Build a portfolio by rentvest­ing

Bryan is a buyer’s agent and head of Aus­tralia-wide prop­erty ac­qui­si­tions at Prop­er­ty­ol­ogy.

Money Magazine Australia - - ASK THE EXPERTS - BRYAN LOUGH­NAN

Heidi and Martin need to be con­grat­u­lated on their im­pend­ing wed­ding – and their ded­i­ca­tion to in­vest­ing at such a young age. They’re in a great po­si­tion to se­cure their fi­nan­cial fu­ture and en­sure that, un­like 82% of Aus­tralians cur­rently aged 65 or more, they avoid fall­ing vic­tim to the aged pen­sion trap.

With an up­com­ing wed­ding and un­cer­tainty about where (and when) they would like to set­tle down, it wouldn’t be un­usual if their needs and wishes change over the next few years.

Given the ex­po­sure their su­per al­ready pro­vides to the share­mar­ket, I sug­gest they re­tain flex­i­bil­ity for ca­reer and life­style by rentvest­ing: rent­ing where they are happy while in­vest­ing in prop­erty mar­kets that ap­pear to have solid fun­da­men­tals and growth po­ten­tial. De­pend­ing on how de­ter­mined they are and on their long-term ob­jec­tives, it’s pos­si­ble Heidi and Martin could be in a po­si­tion to pur­chase two in­vest­ment prop­er­ties in the short term us­ing this strat­egy.

Heidi and Martin can build a di­ver­si­fied portfolio, tak­ing ad­van­tage of lo­ca­tions with bet­ter po­ten­tial than the Sun­shine Coast. Pur­chas­ing an “in­vest­ment” prop­erty to po­ten­tially one day re­tire into may sound nice but try­ing to de­cide now where and what they may want to live in 40 years down the track is a waste of time.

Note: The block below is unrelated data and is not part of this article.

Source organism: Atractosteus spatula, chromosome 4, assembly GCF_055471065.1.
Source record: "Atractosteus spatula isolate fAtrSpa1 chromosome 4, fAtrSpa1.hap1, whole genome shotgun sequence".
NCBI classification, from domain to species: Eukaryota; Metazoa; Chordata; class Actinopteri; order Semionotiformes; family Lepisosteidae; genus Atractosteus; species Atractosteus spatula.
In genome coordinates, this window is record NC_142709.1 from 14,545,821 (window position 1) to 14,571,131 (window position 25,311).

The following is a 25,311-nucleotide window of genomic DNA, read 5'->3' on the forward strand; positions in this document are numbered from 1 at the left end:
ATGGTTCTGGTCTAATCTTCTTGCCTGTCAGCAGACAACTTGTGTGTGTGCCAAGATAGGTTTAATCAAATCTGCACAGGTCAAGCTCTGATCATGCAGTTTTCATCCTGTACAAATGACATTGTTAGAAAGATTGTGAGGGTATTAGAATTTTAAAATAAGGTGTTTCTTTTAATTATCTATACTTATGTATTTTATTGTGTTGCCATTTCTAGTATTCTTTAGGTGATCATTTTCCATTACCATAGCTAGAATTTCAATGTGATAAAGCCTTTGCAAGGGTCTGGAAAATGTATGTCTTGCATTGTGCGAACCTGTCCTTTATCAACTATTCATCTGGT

I rec­om­mend they buy one prop­erty now and a sec­ond within six months. To max­imise op­por­tu­ni­ties and min­imise risk, they would be in dif­fer­ent ci­ties (pos­si­bly dif­fer­ent states). The com­bined as­set value would be around $600,000 and I’d es­ti­mate com­bined an­nual hold­ing costs could be as lit­tle as $5000.

In­vest­ing across mul­ti­ple lo­ca­tions and in var­i­ous states is some­thing very few peo­ple do; it’s also a com­mon rea­son for peo­ple not re­al­is­ing their full po­ten­tial. In­di­vid­ual sub­urbs (which are ef­fec­tively just dot­ted lines on a map) do not go up and down in value. Fur­ther­more, not ev­ery street in a spe­cific sub­urb or re­gion may be ac­cept­able for in­vest­ing pur­poses. His­tory shows that re­gions with strong fun­da­men­tals such as af­ford­abil­ity, eco­nomic de­vel­op­ment, con­trolled sup­ply and pos­i­tive sen­ti­ment per­form bet­ter from an in­vest­ment per­spec­tive over a longer pe­riod. It re­quires an in­vestor mind­set, treat­ing prop­erty as a fi­nan­cial in­stru­ment, not a home.

Fol­low­ing this process is how Prop­er­ty­ol­ogy un­cov­ered the now strongly per­form­ing Hobart mar­ket for our clients three years ago.

With all of this in mind, while very se­lect pock­ets of Bris­bane and the Sun­shine Coast might not be bad in­vest­ment de­ci­sions to­day, there are other mar­kets through­out Aus­tralia that are more af­ford­able and have stronger fun­da­men­tals that I would con­sider for Heidi and Martin.

Based on the price range of prop­er­ties I’ve pur­chased for clients, in the most af­ford­able of th­ese lo­ca­tions we would look to spend be­tween $230,000 and $280,000. Rental yields in th­ese lo­ca­tions for a three- or four-bed­room house are cur­rently around 6%.

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